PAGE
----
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Discussion Starter #9
Once your tear the transmission down to the level you illustrated in your photos, are there any special tools required to go further?

I have all the wrenches and ratchets, I also have spring clip pliers. But no calipers or mics so to speak of.
 

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Discussion Starter #10
I decided to replace the clutch slave & basically work on the kids truck yesterday on my own while he made a day trip with his little sister.

I broke all the bad news to him this morning & I'm not sure if he is still in shock or just so pissed off that he isn't speaking to anyone. :/

Anyway, I don't think the truck or transmission will be getting any attention today.
 

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Once your tear the transmission down to the level you illustrated in your photos, are there any special tools required to go further?

I have all the wrenches and ratchets, I also have spring clip pliers. But no calipers or mics so to speak of.
You don't want to go past that point unless you plan on a full rebuild. You'll need a press, feeler gauges, and a dial indicator. When you do a rebuild, you'll want Marlin's kit, but there is the issue of different thickness snap rings. The crispness of these transmission is controlled by different snap ring thickness.

There are snap rings in a few spots, the procedure is to put together one part (ie clutch hub, syncro, gear on to the output shaft) then measure thrust clearance. If it's not to spec, then you have to figure out how thick of a snap ring you need, order it, install it, check again. Then move on to the next. You can't really build the whole thing and then figure out all of the snap rings you'll need.

Toyota sells a full set of snap rings, but it's expensive, and you'll only need one from each set for a given gear so that adds up to wasting a bunch of $$. You can choose "spend more time" or "spend more $$". We're talking about weeks of downtime for the rebuild.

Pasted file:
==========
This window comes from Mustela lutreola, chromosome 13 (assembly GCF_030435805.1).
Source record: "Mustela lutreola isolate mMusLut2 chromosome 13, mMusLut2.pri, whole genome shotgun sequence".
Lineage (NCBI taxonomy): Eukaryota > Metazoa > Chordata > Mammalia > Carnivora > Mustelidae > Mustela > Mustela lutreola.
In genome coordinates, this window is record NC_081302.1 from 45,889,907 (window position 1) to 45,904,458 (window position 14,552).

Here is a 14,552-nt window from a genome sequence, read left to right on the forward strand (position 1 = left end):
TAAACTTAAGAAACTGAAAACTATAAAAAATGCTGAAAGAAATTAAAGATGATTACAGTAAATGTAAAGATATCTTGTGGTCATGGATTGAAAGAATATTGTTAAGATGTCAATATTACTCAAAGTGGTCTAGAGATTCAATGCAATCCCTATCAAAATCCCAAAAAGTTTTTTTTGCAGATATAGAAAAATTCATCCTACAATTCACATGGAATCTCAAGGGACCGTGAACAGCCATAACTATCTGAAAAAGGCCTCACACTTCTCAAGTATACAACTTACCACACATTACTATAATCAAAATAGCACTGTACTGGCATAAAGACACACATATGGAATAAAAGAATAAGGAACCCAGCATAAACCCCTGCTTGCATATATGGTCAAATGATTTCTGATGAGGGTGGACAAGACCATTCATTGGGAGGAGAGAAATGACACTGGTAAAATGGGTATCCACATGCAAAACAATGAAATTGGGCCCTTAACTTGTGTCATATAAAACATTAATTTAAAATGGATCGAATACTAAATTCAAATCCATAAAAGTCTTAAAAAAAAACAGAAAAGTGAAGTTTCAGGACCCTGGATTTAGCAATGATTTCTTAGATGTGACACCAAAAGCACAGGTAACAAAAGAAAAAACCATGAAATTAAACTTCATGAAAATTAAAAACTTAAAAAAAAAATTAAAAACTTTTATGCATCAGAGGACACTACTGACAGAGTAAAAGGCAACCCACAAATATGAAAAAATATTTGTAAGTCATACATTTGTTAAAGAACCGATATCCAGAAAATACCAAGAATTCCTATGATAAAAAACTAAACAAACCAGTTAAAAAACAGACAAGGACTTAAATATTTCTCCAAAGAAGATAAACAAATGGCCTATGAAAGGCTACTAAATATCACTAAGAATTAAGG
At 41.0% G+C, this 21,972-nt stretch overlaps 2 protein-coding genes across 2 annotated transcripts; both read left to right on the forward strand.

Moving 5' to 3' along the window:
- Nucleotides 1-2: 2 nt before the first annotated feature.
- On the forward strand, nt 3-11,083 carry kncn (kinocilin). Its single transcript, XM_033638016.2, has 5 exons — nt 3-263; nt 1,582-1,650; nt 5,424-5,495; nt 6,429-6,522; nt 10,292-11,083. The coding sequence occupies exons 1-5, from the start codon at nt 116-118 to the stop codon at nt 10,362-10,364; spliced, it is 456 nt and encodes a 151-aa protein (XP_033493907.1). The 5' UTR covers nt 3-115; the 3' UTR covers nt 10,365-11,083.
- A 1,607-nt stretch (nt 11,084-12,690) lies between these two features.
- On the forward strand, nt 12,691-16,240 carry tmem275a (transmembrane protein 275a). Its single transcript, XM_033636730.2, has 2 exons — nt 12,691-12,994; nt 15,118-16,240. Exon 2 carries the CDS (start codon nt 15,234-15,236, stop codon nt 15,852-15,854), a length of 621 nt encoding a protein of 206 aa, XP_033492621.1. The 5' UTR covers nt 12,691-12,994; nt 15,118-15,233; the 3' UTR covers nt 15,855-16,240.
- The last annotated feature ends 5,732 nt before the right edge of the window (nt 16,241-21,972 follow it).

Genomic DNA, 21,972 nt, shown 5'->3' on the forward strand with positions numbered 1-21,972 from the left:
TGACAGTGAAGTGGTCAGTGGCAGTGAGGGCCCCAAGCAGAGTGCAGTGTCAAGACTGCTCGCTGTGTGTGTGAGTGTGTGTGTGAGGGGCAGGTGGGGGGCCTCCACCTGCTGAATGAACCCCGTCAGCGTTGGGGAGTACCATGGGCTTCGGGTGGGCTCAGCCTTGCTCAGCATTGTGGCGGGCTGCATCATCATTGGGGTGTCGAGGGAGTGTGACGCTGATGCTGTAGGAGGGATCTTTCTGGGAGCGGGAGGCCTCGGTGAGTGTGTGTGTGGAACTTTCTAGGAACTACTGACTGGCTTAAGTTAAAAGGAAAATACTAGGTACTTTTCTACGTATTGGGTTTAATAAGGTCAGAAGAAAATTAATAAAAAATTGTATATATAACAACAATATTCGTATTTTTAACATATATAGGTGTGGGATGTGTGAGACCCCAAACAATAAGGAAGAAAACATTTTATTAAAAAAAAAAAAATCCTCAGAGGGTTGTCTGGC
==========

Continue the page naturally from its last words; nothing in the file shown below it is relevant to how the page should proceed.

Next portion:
When I rebuilt my current r151, I lucked out and was within the spec's with the snap rings that I had... I simply replaced the syncro's, bearings and upgraded a few parts with Marlin stuff (1-2 shift fork, bearing retainer, thrust washer).

If I were you, I'd simply pull the cases, check to see if there's something wrong that's easy to fix (loose bolt holding shift forks for example). If there's something that requires breaking it down further, then consider getting another tranny. I think most 4cyl and v6 tranny's go for around 150-200 and you'll have at least that (probably more) in a rebuild.

In my case, r151's were becoming hard to find and fairly expensive so I chose to throw $$ at it so I basically had a new tranny. If I hadn't been so lucky, considering my time and the parts, Marlin's prices for a full rebuild become reasonable believe it or not.

NOTE: I'm no expert with this stuff. I researched and rebuilt my own transmission. I've done this only once. The above is based on my current knowledge and limited experience.
 

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Here is a pretty good link I used while researching my rebuild. It should give you a decent overview. I don't imagine that there's much difference in the basics between the v6 and 4cyl trans, but you'll want to track down the FSM for your model if you dive into the rebuild so you have the correct steps, spec's, etc.

http://www.4x4wire.com/toyota/tech/r151f/

There's some pix n stuff in my build thread (post 238 - 240):
http://www.ttora.com/forum/showthread.php?t=111154
 
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mrdoug